Banking, Finance & Takaful

Islamic finance may be key to Mindanao development

images-2Islamic finance may prove to be a boon for the Philippine economy, particularly in Mindanao—a geographically significant part of the country that has unfortunately lagged in terms of development.

The Bangko Sentral ng Pilipinas (BSP) has made it clear that it is high time for the country to develop the Islamic banking sector and maximize Muslim Mindanao’s vast resources.

“Although Islamic banking could also cater to those outside the Islamic faith, we can begin looking at market needs and opportunities … of Muslims in the Philippines today,” BSP Governor Amando M. Tetangco Jr. said last week.

Conventional banks have barely penetrated the country’s Muslim population, most of whom are residents of the Autonomous Region in Muslim Mindanao (ARMM), Tetangco said during a closed-door workshop on Islamic finance hosted by the central bank.

The BSP is now drafting a proposal to Congress for the creation of a new regulatory framework to cover Islamic finance in the country.

The BSP, as part of the proposed amendments to its charter, also asked Congress for the authority to craft rules on Islamic banking.

Unlike conventional banking, Islamic banks comply with the Shariah law, which prohibits lenders from charging interest for loans. Instead, Islamic banks rely on the principle of risk-sharing, which forces borrowers to take banks in as partners when taking out loans.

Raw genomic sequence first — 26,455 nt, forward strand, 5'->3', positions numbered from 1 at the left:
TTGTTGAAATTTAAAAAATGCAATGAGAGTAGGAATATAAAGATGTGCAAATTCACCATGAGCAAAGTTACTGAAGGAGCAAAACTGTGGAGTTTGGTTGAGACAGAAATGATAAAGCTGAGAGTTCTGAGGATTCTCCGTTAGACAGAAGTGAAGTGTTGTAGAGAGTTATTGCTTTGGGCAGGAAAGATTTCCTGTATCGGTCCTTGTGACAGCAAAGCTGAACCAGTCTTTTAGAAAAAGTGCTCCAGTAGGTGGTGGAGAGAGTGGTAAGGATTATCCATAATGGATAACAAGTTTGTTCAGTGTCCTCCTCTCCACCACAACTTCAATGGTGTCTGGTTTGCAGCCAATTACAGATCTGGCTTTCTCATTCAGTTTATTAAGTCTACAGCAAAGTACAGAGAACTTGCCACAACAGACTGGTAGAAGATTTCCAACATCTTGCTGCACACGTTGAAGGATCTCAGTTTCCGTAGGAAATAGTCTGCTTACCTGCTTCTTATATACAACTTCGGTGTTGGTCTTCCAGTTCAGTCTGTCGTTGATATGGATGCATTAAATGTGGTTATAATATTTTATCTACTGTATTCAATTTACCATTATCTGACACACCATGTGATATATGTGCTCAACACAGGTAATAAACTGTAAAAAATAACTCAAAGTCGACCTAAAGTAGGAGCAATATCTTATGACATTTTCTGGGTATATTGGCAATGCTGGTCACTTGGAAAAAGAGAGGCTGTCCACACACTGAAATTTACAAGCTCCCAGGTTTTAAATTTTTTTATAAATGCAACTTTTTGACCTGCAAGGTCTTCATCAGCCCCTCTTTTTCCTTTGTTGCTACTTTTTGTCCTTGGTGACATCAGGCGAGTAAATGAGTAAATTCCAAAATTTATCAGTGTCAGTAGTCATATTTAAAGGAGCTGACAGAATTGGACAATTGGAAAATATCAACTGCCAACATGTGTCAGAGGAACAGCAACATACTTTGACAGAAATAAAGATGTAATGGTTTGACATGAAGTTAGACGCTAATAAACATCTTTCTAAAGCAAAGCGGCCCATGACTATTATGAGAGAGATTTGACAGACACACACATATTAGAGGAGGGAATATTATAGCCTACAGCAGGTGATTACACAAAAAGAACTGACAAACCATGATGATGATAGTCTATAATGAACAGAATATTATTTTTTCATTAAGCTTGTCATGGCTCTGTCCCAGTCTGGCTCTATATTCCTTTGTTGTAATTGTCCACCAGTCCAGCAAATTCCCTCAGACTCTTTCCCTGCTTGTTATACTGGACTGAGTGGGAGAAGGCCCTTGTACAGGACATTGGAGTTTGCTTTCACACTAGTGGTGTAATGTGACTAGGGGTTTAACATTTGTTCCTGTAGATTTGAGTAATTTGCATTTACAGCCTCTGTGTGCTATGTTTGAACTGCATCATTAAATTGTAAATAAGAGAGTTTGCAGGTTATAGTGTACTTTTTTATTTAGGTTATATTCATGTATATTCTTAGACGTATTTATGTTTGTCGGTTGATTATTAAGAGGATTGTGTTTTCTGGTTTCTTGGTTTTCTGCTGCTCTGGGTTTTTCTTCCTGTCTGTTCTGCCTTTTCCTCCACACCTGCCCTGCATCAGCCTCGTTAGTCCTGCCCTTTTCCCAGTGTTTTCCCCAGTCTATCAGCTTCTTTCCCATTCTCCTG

Another key trait of Islamic finance is that financial transactions should be supported by genuine productive economic activity that subscribes to the ethics of the Islamic faith.

This limits the industry’s participation in financial markets dominated by conventional banks and financial institutions.

“Notably, this principle can serve to reinforce links between finance and the real sector, reducing the perils of unbridled innovation and excessive risk taking,” Tetangco said. “In this context, it contributes to the financial stability of the system.”

With just 20 banks and 28 automated teller machines present in the region, only 8 percent of the municipalities in the ARMM have access to banking services.

This is an unfortunate state of affairs, considering that the ARMM is a resource-rich area with vast potential.

“It is one of the country’s top sources of marine and fish products. It also holds large mineral deposits, including copper and gold,” Tetangco said.

“There is therefore a significant untapped market opportunity, not just for conventional banking, but also and more importantly for Islamic banking.”

Data from 2012 showed that ARMM’s economy grew by just 1.2 percent that year. This was much slower than all of Mindanao, which grew by 8.2 percent. The entire country also grew by 6.8 percent in 2012.

Tetangco said the Islamic banking industry may take several forms. He said new Islamic banks could be established by the private sector. Existing banks in the country may also choose to put up separate subsidiaries or affiliates that specialize in Islamic finance.

Currently, the country only has one Islamic bank, Al-Amanah Investment Bank, which was established in 1973. The bank is currently owned by state-run Development Bank of the Philippines (DBP).

The prevailing General Banking Law passed in 2000 prohibits the creation of any other Islamic bank in the country—a limitation the BSP wants to address, first through amendments to the central bank’s charter and, eventually, with the passing of a new law focusing only on Islamic finance.

Source: Business Inquirer

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